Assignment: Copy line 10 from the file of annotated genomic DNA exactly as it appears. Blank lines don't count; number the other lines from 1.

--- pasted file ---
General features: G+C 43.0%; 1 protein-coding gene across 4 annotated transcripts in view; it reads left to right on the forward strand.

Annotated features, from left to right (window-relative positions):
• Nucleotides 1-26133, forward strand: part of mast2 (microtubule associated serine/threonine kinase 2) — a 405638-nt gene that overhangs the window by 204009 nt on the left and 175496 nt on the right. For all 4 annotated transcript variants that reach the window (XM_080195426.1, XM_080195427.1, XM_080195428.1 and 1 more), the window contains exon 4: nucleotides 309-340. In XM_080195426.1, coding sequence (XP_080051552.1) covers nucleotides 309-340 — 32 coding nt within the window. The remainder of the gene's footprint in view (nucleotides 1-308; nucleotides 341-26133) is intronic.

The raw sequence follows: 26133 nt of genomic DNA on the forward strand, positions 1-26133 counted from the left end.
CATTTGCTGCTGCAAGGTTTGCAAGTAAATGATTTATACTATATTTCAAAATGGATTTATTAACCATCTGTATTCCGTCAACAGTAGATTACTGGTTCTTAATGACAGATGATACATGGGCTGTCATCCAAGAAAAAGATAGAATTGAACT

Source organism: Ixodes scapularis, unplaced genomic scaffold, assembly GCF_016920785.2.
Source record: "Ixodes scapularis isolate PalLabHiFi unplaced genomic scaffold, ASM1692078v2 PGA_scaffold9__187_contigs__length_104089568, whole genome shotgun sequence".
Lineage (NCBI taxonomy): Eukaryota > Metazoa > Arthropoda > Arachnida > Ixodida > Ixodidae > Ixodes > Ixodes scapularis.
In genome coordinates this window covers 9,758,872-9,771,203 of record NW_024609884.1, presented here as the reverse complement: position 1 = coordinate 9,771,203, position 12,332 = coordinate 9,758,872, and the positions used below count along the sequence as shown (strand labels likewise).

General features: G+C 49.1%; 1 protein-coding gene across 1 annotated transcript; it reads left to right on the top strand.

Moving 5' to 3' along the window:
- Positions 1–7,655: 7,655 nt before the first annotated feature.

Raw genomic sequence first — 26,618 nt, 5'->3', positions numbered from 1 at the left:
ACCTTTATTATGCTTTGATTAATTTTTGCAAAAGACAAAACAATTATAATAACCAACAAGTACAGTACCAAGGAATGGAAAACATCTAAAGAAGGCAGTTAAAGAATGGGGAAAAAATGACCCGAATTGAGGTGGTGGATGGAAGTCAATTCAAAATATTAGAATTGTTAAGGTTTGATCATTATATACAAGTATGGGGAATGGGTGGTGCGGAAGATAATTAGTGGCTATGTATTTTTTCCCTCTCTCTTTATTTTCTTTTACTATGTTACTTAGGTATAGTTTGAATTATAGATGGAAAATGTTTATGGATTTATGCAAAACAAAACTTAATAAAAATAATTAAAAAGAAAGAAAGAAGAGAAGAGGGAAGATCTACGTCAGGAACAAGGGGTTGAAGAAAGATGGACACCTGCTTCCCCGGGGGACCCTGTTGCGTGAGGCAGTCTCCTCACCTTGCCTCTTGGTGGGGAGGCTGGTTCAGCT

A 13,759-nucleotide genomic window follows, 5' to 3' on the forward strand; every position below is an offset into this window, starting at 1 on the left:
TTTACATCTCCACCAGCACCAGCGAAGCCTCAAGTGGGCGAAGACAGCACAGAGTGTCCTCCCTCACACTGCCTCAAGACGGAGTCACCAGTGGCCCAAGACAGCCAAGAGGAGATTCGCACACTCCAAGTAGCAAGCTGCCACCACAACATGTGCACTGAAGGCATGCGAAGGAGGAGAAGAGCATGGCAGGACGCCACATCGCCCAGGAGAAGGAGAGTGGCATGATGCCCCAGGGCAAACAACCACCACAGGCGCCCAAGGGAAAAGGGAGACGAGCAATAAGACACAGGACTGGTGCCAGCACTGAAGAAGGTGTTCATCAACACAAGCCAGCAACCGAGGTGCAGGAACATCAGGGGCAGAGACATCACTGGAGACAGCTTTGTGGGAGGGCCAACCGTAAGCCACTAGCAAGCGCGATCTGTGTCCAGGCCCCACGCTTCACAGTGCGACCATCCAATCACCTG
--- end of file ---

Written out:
General features: G+C 49.1%; 1 protein-coding gene across 1 annotated transcript; it reads left to right on the top strand.